22nd December, 2007
Artist: Edwin Derricutt
In a word: Colmanesque (no, it’s probably not a word, but it works!)
"The arrangements are sparse, the lyrics full of colour and metaphor and Derricutt’s voice could be a mix of Paul Colman, Jack Johnson and Pete Murray."
New Kiwi on the scene, Edwin Derricutt, hits the wider listening audience with his album Symmetry.
The immediate thing most Aussies and Kiwis alike will hear is a sonic reminder of a fella named Colman. From the guitar style to the notes on each song as to which part of the world they were written in. There’s something so familiar about this record; something that might be called acoustic-folk-pop. It’s a welcoming sound that makes this such an easy one to spin.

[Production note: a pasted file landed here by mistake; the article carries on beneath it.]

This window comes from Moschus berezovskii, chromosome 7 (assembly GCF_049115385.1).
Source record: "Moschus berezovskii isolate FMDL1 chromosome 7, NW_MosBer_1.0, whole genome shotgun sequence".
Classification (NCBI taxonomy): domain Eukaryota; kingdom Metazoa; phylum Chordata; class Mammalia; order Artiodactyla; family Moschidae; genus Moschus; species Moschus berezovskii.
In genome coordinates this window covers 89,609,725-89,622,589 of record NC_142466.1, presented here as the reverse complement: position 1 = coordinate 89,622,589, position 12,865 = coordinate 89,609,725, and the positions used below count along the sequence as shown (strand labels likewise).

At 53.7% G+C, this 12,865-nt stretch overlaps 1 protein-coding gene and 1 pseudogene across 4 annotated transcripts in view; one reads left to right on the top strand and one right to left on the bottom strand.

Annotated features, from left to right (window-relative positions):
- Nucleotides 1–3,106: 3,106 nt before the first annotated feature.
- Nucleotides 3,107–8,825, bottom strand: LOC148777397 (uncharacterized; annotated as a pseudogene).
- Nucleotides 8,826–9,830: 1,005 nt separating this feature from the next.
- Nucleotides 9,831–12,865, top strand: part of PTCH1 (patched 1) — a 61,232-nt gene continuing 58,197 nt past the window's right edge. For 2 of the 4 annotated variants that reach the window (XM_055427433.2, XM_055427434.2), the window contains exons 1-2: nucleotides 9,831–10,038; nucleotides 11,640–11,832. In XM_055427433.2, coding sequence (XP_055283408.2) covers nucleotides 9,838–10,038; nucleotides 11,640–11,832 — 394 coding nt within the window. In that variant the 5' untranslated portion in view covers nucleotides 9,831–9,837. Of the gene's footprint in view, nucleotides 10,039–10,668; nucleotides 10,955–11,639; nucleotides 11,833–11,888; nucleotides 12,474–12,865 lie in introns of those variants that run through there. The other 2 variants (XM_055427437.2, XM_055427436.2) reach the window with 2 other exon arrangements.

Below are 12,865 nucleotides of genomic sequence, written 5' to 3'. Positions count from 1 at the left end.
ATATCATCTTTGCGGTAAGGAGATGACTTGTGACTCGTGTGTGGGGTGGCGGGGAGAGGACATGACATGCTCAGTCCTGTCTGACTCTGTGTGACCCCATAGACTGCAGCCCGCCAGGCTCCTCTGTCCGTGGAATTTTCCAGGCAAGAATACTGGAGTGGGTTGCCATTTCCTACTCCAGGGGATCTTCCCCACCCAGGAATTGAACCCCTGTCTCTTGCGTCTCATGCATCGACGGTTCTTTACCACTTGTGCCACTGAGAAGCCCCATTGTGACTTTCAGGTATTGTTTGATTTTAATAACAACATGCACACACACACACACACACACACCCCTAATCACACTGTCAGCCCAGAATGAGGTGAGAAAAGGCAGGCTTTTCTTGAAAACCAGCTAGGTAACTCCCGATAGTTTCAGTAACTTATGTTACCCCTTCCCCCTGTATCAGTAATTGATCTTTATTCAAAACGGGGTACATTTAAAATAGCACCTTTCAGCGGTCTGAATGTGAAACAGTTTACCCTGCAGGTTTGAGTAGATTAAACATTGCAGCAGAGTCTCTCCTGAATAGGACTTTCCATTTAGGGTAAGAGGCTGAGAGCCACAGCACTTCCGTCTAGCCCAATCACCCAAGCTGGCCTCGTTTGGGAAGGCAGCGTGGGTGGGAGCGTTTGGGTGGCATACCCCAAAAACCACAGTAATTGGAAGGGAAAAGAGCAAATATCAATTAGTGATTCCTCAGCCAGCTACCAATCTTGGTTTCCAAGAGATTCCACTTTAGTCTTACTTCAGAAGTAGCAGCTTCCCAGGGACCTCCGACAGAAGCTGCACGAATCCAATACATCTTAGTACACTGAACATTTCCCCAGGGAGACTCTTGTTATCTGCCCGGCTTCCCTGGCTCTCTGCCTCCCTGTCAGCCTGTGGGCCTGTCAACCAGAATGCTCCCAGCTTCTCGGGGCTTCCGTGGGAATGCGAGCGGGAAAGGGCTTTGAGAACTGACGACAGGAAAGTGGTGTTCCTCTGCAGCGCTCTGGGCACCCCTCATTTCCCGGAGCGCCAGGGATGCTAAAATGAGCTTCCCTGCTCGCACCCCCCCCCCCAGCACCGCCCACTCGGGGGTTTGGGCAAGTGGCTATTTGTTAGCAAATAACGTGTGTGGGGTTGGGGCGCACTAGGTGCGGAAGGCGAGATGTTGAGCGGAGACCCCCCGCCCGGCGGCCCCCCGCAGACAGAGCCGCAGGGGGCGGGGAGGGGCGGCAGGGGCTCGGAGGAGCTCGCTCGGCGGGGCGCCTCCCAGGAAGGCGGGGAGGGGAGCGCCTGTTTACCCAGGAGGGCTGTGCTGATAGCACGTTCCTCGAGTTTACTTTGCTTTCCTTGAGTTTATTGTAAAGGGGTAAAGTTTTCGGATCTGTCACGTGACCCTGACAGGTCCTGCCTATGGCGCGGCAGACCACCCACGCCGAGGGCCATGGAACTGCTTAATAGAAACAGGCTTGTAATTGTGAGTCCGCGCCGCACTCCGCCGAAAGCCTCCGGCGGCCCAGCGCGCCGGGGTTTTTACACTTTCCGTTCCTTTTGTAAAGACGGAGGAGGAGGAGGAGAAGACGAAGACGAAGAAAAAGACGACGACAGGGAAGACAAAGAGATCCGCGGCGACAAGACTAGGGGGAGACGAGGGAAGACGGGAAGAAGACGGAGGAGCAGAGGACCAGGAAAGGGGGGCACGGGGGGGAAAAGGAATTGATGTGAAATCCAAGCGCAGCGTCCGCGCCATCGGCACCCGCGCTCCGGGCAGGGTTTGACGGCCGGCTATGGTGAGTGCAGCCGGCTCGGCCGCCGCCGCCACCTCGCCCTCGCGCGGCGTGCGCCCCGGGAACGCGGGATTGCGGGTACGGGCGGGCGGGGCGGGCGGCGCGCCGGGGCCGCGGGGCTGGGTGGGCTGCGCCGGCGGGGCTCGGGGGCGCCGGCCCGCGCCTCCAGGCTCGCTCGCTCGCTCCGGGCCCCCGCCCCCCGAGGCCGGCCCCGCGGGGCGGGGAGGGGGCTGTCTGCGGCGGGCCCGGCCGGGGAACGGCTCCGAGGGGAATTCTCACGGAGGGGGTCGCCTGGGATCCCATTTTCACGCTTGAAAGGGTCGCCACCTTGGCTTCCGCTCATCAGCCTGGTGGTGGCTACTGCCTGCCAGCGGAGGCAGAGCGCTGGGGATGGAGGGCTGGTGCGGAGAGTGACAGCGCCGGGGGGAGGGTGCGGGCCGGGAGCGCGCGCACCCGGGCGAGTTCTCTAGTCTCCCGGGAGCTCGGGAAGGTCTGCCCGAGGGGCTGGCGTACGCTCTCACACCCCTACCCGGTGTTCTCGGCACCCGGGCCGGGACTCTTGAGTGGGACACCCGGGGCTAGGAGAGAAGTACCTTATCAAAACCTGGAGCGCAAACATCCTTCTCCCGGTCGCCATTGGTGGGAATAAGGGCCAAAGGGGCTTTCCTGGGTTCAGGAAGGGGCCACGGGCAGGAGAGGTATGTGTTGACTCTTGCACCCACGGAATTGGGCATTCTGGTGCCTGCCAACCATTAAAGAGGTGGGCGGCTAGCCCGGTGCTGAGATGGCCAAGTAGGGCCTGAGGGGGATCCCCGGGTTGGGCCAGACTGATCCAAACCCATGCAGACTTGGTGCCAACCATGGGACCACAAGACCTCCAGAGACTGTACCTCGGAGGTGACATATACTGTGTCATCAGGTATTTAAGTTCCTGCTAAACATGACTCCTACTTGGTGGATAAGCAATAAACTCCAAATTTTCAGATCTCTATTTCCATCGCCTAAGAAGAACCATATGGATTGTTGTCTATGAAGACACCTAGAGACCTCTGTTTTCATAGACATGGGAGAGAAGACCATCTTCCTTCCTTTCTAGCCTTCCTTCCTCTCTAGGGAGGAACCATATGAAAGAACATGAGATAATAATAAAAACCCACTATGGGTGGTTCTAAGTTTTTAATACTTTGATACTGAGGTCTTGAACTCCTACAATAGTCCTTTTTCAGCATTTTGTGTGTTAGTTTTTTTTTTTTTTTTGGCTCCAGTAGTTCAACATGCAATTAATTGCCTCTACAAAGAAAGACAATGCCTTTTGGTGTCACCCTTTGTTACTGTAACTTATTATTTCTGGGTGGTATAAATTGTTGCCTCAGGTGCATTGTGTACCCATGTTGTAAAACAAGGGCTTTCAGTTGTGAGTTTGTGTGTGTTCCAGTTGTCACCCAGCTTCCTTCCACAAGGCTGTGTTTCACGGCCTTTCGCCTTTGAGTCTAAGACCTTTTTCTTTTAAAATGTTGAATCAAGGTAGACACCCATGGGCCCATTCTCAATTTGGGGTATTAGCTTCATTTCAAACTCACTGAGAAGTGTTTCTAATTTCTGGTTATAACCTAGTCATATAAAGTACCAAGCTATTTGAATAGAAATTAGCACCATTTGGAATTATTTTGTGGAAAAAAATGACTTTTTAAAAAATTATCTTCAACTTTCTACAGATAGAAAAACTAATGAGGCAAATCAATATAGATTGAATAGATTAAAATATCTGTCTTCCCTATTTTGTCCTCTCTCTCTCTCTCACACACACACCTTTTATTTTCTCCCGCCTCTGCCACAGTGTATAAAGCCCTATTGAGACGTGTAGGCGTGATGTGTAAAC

The arrangements are sparse, the lyrics full of colour and metaphor and Derricutt’s voice could be a mix of Paul Colman, Jack Johnson and Pete Murray.
This is an album for summer evenings. Gentle, sometimes melancholic, but with a hopeful smile always present. Take Waihi: "Have no fear do not run and hide; your memory is still fresh in me warm inside; tears that cross your cheek; we’re finding love so hard to take; you are beautiful and I love you."
There is a self-analysis present in songs such as Cry - "Would you come and find me now/ 'cause my hands appear to be tied / in my darkness and fright / I will cry for you now" - and Cold As Ice - "And, oh, and I’m eager to know what may unfold and what’s yet to be shown / who’ll be holding the strings when we go / and will I have love to show?"
Among the many acoustic-singer-songwriter types about at the moment, one gets the feeling that Derricutt will be one who knows how to hold and audience. This is a great set of well crafted songs with a distinct lack of wasted notes.
You’ll find yourself clapping and humming with the first track and should keep on enjoying it from there. Trust me.